Within the Tragedy Assistance Program for survivors, the TAPS Red Team works with groups of veterans who’ve been impacted by the loss of their brothers and sisters to suicide.
I was recently talking to one of the leaders of 2/7 Marines. He made the comment, “I have never known a veteran – especially a combat veteran – who didn’t occasionally have thoughts about suicide.” In saying this, he confirmed something I’ve observed over a decade of frontline clinical work with veterans. Once a person trusts me as his or her “doc,” almost inevitably, they would talk about struggles with suicidal thinking (their “demons”) at different times in their life. And this is not unique to veterans – I observed the same thing when working with civilian patients years before I started working with veterans.
Yet we somehow think suicidal thoughts are unusual. What would happen if we shifted our understanding to integrate the insight that occasional suicidal thoughts are a relatively common part of the human experience? What if we realized all of us – civilians and veterans alike – have ears that can hear the slippery, silver-tongued, wheedling voices of despair during times in our lives that are perfect storms of physical, mental, and emotional pain?
If thoughts like these are more common than we think, what can we do? This is where the tribe, much like Team Rubicon creates through continued service, can be life-saving. (Of course, therapy with a trusted professional can also be life-saving and may be necessary in some cases, but in my view, these supports can run parallel because a good doc can become an extension of one’s tribe.)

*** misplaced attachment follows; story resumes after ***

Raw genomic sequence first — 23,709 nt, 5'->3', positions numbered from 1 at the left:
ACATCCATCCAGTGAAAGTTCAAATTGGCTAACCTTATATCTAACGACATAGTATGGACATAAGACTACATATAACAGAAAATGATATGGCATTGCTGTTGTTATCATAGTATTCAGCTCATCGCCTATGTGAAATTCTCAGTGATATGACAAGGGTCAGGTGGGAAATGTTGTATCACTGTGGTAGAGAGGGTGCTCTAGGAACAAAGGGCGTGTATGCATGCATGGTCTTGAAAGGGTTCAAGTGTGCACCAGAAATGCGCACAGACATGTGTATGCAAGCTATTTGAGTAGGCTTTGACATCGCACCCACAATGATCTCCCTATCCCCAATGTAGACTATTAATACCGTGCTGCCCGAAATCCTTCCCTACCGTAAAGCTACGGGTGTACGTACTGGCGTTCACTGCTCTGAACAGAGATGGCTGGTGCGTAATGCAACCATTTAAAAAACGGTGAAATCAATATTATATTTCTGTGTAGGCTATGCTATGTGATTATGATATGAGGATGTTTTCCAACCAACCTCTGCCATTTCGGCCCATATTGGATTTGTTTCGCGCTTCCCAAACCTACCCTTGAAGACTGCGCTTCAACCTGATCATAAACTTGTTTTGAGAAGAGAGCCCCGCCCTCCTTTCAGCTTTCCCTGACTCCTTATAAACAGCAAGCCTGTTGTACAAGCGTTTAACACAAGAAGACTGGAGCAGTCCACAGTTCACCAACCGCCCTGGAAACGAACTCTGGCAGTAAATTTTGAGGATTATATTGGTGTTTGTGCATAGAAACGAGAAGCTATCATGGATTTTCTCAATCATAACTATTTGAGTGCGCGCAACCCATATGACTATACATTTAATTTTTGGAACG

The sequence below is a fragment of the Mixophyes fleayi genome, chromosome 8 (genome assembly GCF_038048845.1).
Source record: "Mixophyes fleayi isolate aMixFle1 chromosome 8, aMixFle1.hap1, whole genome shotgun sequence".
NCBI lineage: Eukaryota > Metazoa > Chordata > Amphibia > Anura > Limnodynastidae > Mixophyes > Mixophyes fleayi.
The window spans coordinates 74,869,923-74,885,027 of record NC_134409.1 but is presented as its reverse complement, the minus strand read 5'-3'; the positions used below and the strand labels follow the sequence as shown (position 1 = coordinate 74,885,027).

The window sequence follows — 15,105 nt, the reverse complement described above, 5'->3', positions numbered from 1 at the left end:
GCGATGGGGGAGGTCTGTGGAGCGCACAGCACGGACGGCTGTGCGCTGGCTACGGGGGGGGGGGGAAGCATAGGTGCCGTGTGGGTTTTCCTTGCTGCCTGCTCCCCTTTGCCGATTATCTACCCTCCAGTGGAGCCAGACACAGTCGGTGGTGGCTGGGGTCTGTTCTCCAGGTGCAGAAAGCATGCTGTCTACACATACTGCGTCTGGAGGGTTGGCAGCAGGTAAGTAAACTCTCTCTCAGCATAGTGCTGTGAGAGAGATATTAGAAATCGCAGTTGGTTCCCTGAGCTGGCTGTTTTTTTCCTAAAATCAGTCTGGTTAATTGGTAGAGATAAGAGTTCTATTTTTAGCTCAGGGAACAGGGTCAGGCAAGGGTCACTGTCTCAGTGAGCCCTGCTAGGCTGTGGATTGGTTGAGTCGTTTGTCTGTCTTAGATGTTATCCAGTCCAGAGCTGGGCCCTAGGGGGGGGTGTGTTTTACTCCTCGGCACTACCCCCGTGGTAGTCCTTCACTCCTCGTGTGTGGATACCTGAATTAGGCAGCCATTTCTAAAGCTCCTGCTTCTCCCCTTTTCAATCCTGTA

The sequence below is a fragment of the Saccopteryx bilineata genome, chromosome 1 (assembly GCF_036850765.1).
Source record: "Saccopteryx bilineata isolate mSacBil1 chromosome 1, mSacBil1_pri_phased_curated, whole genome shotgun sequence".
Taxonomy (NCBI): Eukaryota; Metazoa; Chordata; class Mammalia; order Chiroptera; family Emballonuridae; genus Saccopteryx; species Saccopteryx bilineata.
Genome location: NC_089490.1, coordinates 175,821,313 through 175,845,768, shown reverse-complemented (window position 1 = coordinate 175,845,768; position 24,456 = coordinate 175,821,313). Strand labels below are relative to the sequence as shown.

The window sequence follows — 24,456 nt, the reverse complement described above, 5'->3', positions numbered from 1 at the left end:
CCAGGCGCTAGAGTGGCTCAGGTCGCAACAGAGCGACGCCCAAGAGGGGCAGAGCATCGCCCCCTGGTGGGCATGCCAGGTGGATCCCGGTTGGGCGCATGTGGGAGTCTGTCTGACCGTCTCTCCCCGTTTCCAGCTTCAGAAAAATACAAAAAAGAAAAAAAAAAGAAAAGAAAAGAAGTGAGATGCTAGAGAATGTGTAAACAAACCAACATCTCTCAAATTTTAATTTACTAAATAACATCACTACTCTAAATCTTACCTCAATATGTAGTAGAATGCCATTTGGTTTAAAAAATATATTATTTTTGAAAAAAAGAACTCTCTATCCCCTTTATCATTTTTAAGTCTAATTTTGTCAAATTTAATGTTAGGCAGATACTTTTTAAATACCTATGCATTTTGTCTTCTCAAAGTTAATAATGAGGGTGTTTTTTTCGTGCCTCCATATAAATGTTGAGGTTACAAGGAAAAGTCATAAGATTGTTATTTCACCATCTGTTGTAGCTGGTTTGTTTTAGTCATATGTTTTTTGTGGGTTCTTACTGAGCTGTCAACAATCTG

There are certain thoughts that can hollow us out over time, like the fox who quietly ate the midsection of the boy of Sparta. But the thing about these kinds of thoughts is they lose their power when they’re brought into the safe space of the tribe.
Imagine this: A person feels suffocating guilt for the impact his drinking behavior has had on his family. This person can either hold these feelings alone – like the fox in his gut – or he can bring them to the tribe. Imagine the result if he took this to the tribe and said something like, “I feel so guilty that I was drinking for the early years of my kids’ lives. It really damaged our trust and I don’t know if I can ever make it right.”
If you, as a Greyshirt with Team Rubicon, can imagine him saying this during a fire circle at the end of a deployment, then you can also hear the voices of your fellow Greyshirts, right? What kinds of things might they say? Listen closely as the voices of your peers drown out the voice of despair. That is the power of the tribe. It can protect us from being ambushed by the voices of our demons. The tribe is the army at your back that dispels the voices of despair.
I am honored to be a part of this Tribe. See you in the field.